Psychosis: clinical insight and beliefs in immigrants in their first episode

Poster A13, Thursday, October 20, 11:30 am - 1:00 pm, Le Baron

Akiah Ottesen Berg1, Elizabeth Ann Barrett, Mari Nerhus, Camilla Büchman, Carmen Simonsen, Ann Faerden, Ole A. Andreassen, Ingrid Melle; 1Oslo University Hospital, Oslo, Norway

Introduction: Lack of insight into illness is frequent in psychotic disorders and seen as part of their primary pathology. The recognition of symptoms as psychotic, and beliefs about treatment alternatives, is also influenced by socio-cultural factors. Here we examined clinical insight into illness and beliefs about psychosis in immigrants in their first episode of psychosis compared with a reference group. Methods: A total of 277 first-episode psychosis participants were recruited to this cross-sectional study; 40 first- and 40 second-generation immigrants from Europe, Americas and Oceania (n = 37), Asia including Turkey (n = 28) or Africa (n = 15). The Birchwood Insight Scale was used to measure clinical insight and ‘The Attitudes and Beliefs about Mental Health Problems’ schizophrenia version to assess socio-cultural beliefs. Results: Immigrants did not differ from the reference sample in clinical insight. After controlling for education level, first-generation immigrants were less likely to recognize psychotic symptoms and viewed hospitalization and treatment by a psychiatrist as less beneficial than the reference group. Immigrants from Asia held more alternative explanations. The association between clinical insight and socio-cultural beliefs was weaker among immigrants than in the reference group. Discussion: This study shows more variation between clinical insight and socio-cultural beliefs about psychosis in immigrants when compared to a Norwegian reference group. These findings call for more tailored information about psychosis to immigrant groups, and emphasizes the importance of treatment interventions involving both a cultural and personal perspective of insight.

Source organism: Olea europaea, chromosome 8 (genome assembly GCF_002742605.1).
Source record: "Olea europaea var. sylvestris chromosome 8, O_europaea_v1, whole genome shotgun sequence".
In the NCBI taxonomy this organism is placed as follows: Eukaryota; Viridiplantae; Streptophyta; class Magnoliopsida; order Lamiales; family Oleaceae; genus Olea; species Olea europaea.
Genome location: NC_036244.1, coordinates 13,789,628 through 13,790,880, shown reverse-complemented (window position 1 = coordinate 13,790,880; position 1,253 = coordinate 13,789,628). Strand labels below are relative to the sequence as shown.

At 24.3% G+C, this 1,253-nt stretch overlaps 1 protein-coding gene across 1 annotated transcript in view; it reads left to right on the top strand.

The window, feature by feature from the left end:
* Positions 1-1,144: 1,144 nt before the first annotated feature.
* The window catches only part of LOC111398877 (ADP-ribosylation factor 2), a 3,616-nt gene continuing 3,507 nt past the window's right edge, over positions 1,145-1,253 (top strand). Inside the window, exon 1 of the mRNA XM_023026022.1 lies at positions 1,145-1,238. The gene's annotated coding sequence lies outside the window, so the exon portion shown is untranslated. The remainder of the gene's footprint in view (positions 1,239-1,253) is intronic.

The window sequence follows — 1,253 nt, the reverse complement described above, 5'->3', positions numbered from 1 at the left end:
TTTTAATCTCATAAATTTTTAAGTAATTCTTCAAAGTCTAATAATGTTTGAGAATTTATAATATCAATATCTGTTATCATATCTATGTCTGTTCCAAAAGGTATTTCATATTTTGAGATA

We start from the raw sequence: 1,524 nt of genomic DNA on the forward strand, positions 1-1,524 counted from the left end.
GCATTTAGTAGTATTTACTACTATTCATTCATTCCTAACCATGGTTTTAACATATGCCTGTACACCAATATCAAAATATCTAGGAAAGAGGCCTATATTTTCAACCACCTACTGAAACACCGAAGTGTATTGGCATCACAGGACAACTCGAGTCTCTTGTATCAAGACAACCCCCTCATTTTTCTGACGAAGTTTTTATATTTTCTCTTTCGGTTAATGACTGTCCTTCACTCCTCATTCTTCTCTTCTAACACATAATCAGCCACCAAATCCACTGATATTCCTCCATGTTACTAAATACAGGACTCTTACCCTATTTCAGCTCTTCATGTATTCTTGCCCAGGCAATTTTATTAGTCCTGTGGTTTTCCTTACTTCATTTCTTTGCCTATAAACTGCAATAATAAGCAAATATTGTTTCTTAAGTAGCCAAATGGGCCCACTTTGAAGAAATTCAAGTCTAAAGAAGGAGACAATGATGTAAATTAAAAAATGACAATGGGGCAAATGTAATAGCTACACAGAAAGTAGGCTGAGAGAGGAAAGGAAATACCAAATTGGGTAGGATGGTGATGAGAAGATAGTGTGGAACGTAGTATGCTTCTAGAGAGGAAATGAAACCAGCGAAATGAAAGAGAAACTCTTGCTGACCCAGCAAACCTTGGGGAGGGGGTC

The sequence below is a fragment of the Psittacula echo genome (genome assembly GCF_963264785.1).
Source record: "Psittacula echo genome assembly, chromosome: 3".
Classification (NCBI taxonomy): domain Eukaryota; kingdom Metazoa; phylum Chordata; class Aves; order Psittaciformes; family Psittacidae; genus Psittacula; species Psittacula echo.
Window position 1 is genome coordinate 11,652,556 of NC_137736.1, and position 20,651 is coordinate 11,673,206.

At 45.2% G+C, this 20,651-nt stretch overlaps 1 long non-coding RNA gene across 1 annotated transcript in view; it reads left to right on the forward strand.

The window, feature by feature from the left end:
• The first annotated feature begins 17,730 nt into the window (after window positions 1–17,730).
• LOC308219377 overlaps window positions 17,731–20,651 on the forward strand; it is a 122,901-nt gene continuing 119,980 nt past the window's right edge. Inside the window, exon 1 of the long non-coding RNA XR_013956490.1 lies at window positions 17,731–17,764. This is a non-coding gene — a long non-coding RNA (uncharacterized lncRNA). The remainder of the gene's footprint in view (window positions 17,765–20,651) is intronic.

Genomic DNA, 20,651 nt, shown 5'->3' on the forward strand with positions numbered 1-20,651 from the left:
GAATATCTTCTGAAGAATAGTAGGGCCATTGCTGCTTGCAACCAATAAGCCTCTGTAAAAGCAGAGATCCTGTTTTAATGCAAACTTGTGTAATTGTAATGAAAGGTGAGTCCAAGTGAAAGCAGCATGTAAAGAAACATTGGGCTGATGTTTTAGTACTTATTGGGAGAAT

Topic Area: Diagnosis and Phenomenology

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